Proposition 8 upheld: A sad day in gay and human rights

I just learned that California upheld the Proposition 8 decision of November, 2008. As a scholar of environmental studies, I find it extremely ironic that California’s ultra progressive approach to environmental policy is NOT reflected in its LGBT and overall human rights approach.

Extremely ironic, indeed. When other states started copying California’s increasingly stringent air quality standards, the race to catch up was called in environmental policy texts, the “California effect” (a race to the top, the opposite from a race to the bottom). California became the highest common denominator for good air quality standards.

It’s only thus ironic that now California stands in shame as compared to other states like Iowa, where gay marriage has been approved. Or Canada, where the marriage of homosexuals has been legal for a long while now. Ah, the ironies…

Related posts:

  1. Human on the inside
  2. Proposition 8, gay rights and the movie Milk
  3. Differentiated rights? The unfortunate passing of Proposition 8
  4. MostlyLisa’s viral video and the rights of online content providers
  5. Why do we need to monitor human behavior?

Comments (6)

Jen StoddartMay 26th, 2009 at 10:52 am

The ignorance just completely blows my mind. I can’t believe that the November Prop 8 decision has been upheld in California. It’s absolutely heart breaking.

Jonathon NarveyMay 26th, 2009 at 11:55 am

Part of this has to do with stakeholders from various marginalized groups no longer finding common ground in civil rights philosophy to form strategic alliances. As I understand it, if you look at polling demographics of who is voting against bills like Prop 8, a decisive number of “keep the status-quo” votes are coming from groups that felt disenfranchised along with the embrionic gay rights movement in past decades. The alliance has crumbled.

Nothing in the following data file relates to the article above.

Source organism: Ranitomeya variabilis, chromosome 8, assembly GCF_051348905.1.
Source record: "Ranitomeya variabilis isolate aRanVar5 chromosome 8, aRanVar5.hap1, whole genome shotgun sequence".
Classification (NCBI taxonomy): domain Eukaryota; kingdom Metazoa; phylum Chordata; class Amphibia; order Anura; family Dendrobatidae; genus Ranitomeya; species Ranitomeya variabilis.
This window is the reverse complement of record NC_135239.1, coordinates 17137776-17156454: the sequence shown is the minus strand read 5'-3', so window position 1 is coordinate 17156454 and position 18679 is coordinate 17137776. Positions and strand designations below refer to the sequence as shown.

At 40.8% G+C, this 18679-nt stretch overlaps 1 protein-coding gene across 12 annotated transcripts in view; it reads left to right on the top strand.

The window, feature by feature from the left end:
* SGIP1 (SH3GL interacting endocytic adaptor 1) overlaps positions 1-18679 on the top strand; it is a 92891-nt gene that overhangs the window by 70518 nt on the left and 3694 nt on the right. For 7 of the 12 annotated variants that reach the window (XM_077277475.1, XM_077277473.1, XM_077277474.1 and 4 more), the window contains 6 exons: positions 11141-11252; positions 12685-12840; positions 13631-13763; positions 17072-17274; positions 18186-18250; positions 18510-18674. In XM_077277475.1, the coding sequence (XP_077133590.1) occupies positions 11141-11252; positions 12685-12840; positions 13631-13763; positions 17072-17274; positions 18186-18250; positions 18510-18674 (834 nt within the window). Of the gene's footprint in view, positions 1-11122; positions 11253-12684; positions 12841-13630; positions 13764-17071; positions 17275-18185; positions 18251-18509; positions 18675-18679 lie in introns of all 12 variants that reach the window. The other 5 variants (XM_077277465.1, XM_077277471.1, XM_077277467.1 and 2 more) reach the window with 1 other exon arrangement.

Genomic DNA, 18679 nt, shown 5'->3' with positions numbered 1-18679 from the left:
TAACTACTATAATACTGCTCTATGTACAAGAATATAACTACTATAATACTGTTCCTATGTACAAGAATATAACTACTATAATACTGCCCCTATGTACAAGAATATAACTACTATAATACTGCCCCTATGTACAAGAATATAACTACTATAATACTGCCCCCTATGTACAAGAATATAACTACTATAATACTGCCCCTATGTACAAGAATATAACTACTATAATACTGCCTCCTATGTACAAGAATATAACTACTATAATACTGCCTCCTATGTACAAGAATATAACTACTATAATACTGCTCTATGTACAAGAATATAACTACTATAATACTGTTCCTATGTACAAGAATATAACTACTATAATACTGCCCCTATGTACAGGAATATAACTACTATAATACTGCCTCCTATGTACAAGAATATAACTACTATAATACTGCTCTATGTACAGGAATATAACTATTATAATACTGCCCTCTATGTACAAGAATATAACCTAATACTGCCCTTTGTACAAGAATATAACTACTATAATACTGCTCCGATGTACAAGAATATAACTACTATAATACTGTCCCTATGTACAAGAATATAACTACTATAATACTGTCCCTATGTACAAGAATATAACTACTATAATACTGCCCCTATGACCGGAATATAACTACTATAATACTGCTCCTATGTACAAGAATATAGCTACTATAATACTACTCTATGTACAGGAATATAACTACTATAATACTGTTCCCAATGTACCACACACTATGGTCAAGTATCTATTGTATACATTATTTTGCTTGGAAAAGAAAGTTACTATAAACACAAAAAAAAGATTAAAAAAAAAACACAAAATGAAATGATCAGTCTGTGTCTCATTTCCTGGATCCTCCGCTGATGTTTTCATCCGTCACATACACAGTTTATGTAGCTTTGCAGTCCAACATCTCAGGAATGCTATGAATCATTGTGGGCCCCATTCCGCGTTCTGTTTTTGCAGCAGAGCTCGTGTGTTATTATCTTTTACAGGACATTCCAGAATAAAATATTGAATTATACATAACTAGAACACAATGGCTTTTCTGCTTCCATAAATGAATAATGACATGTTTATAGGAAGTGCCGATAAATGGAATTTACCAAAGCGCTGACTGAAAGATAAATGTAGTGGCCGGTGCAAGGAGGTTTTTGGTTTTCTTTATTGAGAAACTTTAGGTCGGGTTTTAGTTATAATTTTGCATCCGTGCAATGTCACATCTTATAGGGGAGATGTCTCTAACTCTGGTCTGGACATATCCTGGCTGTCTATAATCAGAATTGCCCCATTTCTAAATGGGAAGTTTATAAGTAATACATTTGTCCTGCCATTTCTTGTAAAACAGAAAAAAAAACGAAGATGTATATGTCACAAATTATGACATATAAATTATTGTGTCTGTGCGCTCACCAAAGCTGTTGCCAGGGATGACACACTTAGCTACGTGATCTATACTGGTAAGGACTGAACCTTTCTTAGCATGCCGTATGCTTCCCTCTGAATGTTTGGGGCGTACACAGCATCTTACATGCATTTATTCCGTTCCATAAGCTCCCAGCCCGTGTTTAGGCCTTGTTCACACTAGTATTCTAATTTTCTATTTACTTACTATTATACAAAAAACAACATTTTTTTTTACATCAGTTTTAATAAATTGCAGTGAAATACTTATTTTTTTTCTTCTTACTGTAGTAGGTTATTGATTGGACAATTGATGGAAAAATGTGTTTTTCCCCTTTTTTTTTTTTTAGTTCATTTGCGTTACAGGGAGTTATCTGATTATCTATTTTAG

That said, mainstream America is definitely trending in such a way long term that I expect similar legislation to Prop 8 to pass… sooner rather than later.

Jonathon Narvey’s last blog post..TechView: Jaded With Social Media for Social Change?

TawcanMay 26th, 2009 at 3:44 pm

I should start calling California the “Redneck Holy Jesus God Loving” state. In today’s day and age I can’t believe the decision has been upheld. It’s ridiculous.

Derek K. MillerMay 26th, 2009 at 9:28 pm

As Dan Savage wrote today, this is probably a mere setback. “This morning’s decision was expected but, in the wake of so many recent victories, still saddening,” he writes. “But we have to remember that this is a long game and, despite this setback, we are winning. [...] The anti-gay bigots know that they’re losing this debate, and it’s why they’re so hot to amend state constitutions now, while they still can, while they can still count on the votes of the old, the bigoted, and the easily manipulated. But they are losing and they know it.”

It will be a sad irony if California somehow ends up being the last state to get full gay marriage rights in the U.S. We should all be glad the debate is long over here in Canada.

Derek K. Miller’s last blog post..Seventh time’s the charm

Michelle ClausiusMay 27th, 2009 at 10:33 am

Cooincidence or not? Last night, I watched a re-run of Star Trek: The Next Generation. It was the episode where the crew encounters the “genderless” species, some of whom are born identifying with being male or female and are thus considered deviants in need of “treatment”. Even my 12 year old daughter commented on the parallel of this theme to homosexuality. I thought it a timely slight to backwards California.

Nomade ModerneMay 30th, 2009 at 8:37 am

In case you haven’t seen it, this is a great video questioning whether some traditions shouldn’t be left behind:

Nomade Moderne’s last blog post..Radio Goodness

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